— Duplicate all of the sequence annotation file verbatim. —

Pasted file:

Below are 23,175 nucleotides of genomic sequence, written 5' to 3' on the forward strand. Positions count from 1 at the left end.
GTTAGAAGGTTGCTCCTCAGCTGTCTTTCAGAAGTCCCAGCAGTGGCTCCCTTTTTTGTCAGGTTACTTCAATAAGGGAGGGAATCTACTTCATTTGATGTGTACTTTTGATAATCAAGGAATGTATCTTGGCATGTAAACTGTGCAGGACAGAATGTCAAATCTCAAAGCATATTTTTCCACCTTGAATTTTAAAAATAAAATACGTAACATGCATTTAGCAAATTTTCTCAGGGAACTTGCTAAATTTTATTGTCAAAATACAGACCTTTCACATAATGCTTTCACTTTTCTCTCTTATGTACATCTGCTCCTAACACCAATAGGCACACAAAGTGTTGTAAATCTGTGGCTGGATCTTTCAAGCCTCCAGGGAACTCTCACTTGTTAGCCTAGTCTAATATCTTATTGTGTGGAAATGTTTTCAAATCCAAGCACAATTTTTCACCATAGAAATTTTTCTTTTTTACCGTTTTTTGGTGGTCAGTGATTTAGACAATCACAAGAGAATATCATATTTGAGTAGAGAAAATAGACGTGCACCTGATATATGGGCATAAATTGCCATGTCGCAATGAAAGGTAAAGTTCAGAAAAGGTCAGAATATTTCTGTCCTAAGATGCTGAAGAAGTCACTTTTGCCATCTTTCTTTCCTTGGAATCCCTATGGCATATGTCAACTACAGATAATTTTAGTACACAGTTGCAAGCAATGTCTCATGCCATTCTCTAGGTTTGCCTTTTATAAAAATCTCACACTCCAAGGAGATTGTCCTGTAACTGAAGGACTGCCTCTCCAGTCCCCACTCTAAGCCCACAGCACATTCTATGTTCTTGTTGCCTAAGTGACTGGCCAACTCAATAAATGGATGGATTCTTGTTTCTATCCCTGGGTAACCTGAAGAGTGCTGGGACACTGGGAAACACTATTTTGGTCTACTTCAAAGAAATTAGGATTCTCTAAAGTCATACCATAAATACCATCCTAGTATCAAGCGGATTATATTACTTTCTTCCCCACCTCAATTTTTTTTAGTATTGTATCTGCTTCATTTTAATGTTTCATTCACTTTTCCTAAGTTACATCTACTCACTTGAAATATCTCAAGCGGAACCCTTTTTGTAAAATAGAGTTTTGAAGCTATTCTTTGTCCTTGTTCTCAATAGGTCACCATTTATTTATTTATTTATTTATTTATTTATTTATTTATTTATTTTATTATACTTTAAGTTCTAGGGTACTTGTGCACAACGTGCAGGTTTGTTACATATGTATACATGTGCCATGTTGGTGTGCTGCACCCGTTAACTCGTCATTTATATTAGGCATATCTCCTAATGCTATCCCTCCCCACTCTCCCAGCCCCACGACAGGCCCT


Below are 23,175 nucleotides of genomic sequence, written 5' to 3' on the forward strand. Positions count from 1 at the left end.
GTTAGAAGGTTGCTCCTCAGCTGTCTTTCAGAAGTCCCAGCAGTGGCTCCCTTTTTTGTCAGGTTACTTCAATAAGGGAGGGAATCTACTTCATTTGATGTGTACTTTTGATAATCAAGGAATGTATCTTGGCATGTAAACTGTGCAGGACAGAATGTCAAATCTCAAAGCATATTTTTCCACCTTGAATTTTAAAAATAAAATACGTAACATGCATTTAGCAAATTTTCTCAGGGAACTTGCTAAATTTTATTGTCAAAATACAGACCTTTCACATAATGCTTTCACTTTTCTCTCTTATGTACATCTGCTCCTAACACCAATAGGCACACAAAGTGTTGTAAATCTGTGGCTGGATCTTTCAAGCCTCCAGGGAACTCTCACTTGTTAGCCTAGTCTAATATCTTATTGTGTGGAAATGTTTTCAAATCCAAGCACAATTTTTCACCATAGAAATTTTTCTTTTTTACCGTTTTTTGGTGGTCAGTGATTTAGACAATCACAAGAGAATATCATATTTGAGTAGAGAAAATAGACGTGCACCTGATATATGGGCATAAATTGCCATGTCGCAATGAAAGGTAAAGTTCAGAAAAGGTCAGAATATTTCTGTCCTAAGATGCTGAAGAAGTCACTTTTGCCATCTTTCTTTCCTTGGAATCCCTATGGCATATGTCAACTACAGATAATTTTAGTACACAGTTGCAAGCAATGTCTCATGCCATTCTCTAGGTTTGCCTTTTATAAAAATCTCACACTCCAAGGAGATTGTCCTGTAACTGAAGGACTGCCTCTCCAGTCCCCACTCTAAGCCCACAGCACATTCTATGTTCTTGTTGCCTAAGTGACTGGCCAACTCAATAAATGGATGGATTCTTGTTTCTATCCCTGGGTAACCTGAAGAGTGCTGGGACACTGGGAAACACTATTTTGGTCTACTTCAAAGAAATTAGGATTCTCTAAAGTCATACCATAAATACCATCCTAGTATCAAGCGGATTATATTACTTTCTTCCCCACCTCAATTTTTTTTAGTATTGTATCTGCTTCATTTTAATGTTTCATTCACTTTTCCTAAGTTACATCTACTCACTTGAAATATCTCAAGCGGAACCCTTTTTGTAAAATAGAGTTTTGAAGCTATTCTTTGTCCTTGTTCTCAATAGGTCACCATTTATTTATTTATTTATTTATTTATTTATTTATTTATTTATTTTATTATACTTTAAGTTCTAGGGTACTTGTGCACAACGTGCAGGTTTGTTACATATGTATACATGTGCCATGTTGGTGTGCTGCACCCGTTAACTCGTCATTTATATTAGGCATATCTCCTAATGCTATCCCTCCCCACTCTCCCAGCCCCACGACAGGCCCT